Why does this book have a 3.27 rating??? Shadow Girl is worth the read. It feels so real.
2. The Serpent’s Secret – Sayantani DasGupta
Kiranmala, our MC, is honestly a joy to read. She comes to appreciate her parents in a whole new light on her adventure as an ARCHERY MOON SERPENT PRINCESS. As someone who didn’t appreciate her parents enough as a kid, I would have definitely benefited from reading this and seeing how much Kiran’s parents had sacrificed for her and how much they loved her and how much Kiran came to reazlie all of this when she learned about her true origins. Kiran’s love interest (?) Neel also has some princely baggage, which checks all my boxes. As I’ve come to realize all the tropes I love now are tropes I’ve loved since I was a kid, so this book would have been entirely MY BRAND. This book has some awesome Bengali folklore and an Indian princess who tbh checks all my boxes because I love princesses especially archery moon serpent ones. Yes, it’s oddly specific in pandering to my tastes, so I’ll take it!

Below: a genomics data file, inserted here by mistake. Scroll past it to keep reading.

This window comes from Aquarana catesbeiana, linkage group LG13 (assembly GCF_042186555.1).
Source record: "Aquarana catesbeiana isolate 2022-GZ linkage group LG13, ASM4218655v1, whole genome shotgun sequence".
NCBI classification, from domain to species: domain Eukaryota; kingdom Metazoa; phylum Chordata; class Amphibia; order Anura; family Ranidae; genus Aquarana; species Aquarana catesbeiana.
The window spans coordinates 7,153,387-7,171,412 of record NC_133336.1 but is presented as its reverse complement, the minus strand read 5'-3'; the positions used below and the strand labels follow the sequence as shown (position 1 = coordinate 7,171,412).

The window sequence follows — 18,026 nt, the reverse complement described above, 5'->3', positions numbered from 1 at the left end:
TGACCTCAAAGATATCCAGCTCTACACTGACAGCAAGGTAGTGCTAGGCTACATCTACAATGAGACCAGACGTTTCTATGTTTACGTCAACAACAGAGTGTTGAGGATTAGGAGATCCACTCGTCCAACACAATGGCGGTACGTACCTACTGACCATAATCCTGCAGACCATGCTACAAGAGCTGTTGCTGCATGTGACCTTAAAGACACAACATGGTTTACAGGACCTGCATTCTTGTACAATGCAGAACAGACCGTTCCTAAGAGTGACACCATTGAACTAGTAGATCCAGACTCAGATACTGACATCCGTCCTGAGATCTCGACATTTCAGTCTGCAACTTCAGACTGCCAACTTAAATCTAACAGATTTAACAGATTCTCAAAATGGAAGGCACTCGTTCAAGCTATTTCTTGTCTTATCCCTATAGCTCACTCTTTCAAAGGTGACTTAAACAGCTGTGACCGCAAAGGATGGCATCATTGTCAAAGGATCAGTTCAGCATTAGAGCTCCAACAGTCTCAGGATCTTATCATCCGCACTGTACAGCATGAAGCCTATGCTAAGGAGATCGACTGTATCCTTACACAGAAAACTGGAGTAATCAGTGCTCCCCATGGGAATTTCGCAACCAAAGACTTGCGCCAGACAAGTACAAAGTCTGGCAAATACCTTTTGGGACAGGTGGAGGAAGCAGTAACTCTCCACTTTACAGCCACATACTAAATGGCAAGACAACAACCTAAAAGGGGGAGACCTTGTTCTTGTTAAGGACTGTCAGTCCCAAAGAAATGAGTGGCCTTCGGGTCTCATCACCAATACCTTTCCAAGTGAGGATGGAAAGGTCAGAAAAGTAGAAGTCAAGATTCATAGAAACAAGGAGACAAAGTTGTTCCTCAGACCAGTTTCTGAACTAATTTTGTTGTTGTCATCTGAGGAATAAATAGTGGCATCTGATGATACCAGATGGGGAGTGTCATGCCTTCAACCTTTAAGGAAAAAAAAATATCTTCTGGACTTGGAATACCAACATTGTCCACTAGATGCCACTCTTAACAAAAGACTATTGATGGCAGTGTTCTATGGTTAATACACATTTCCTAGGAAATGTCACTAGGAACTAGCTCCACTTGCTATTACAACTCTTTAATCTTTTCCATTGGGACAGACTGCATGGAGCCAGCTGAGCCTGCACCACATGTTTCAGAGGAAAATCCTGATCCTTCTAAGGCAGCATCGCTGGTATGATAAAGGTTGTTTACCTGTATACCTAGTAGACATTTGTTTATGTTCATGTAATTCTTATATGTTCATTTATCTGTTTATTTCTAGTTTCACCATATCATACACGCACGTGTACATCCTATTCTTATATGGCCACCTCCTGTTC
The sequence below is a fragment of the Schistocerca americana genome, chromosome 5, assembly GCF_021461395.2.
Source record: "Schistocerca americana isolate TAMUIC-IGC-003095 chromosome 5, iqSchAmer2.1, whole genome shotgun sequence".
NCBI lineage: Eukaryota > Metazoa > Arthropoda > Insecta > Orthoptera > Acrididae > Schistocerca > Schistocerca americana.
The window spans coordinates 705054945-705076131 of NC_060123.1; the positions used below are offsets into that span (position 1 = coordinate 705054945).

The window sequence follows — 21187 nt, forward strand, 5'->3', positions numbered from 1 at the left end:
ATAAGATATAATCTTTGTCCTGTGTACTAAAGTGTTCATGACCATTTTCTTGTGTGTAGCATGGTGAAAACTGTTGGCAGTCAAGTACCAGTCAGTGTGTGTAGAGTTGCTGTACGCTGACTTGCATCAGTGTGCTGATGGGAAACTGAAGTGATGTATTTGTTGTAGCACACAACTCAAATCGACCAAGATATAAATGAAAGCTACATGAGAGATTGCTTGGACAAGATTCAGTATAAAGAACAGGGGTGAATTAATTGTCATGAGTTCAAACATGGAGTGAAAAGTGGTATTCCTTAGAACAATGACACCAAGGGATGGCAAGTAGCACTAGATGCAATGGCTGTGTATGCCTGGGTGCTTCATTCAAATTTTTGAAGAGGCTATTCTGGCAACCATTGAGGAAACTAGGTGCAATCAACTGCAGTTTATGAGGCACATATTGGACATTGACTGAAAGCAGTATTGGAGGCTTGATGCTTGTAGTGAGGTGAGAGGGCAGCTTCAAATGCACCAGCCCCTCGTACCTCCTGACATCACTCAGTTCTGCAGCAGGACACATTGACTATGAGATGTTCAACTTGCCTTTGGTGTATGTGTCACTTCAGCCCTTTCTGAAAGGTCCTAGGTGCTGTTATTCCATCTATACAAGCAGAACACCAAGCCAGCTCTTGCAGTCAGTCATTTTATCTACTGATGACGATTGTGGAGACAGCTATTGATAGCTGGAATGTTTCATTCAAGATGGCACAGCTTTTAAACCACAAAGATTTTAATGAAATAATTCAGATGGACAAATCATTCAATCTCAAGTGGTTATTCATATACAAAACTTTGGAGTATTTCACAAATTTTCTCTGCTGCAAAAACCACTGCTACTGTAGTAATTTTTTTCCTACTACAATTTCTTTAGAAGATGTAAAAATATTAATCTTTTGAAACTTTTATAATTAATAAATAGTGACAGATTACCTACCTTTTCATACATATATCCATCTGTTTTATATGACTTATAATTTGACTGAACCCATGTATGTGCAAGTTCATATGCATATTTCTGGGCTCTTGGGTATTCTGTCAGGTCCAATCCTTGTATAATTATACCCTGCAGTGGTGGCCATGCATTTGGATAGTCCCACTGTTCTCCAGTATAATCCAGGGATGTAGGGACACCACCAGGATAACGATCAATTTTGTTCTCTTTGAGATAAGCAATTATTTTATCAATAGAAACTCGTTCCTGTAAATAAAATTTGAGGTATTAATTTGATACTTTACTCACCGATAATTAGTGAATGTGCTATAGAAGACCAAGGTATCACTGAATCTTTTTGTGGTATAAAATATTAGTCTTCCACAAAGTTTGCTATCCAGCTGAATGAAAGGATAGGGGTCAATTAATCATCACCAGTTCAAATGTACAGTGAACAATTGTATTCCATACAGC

3. The Prince and the Dressmaker – Jen Wang
There always needs to be more stories that show how it’s different to be ok and embrace your uniqueness. This would have been great to help little me develop some much needed Fi and validate my need for self-authenticity.
Ever since I was a wee lass, I’ve been attracted to stunning visuals. The Prince and the Dressmaker provides costume-porn galore. This would have gone perfectly with my neopets faerie dress designing phase. This also would have been my gateway into making comics if I hadn’t already encountered a slew of CLAMP and Sailor Moon manga before the age of 5.
4. Want – Cindy Pon
Cindy Pon knows what I want in my heart, and what I want is food. And honorable boys and girls seeking social justice!
I read this just around time for Chinese New Year, so imagine how happy I was to see a YA set in Taiwan with an all-Asian main cast (not exclusively Taiwanese, we have Indians, Filipinos, and mainland Chinese in our squad too!). I enjoyed the squad dynamics in this book immensely. It gave me nostalgic feelings for Princess Returning Pearl (the Zhao Wei and Ruby Lin version, not the other one, you heathens) squad goals where everyone is so honorable and watches out for one another.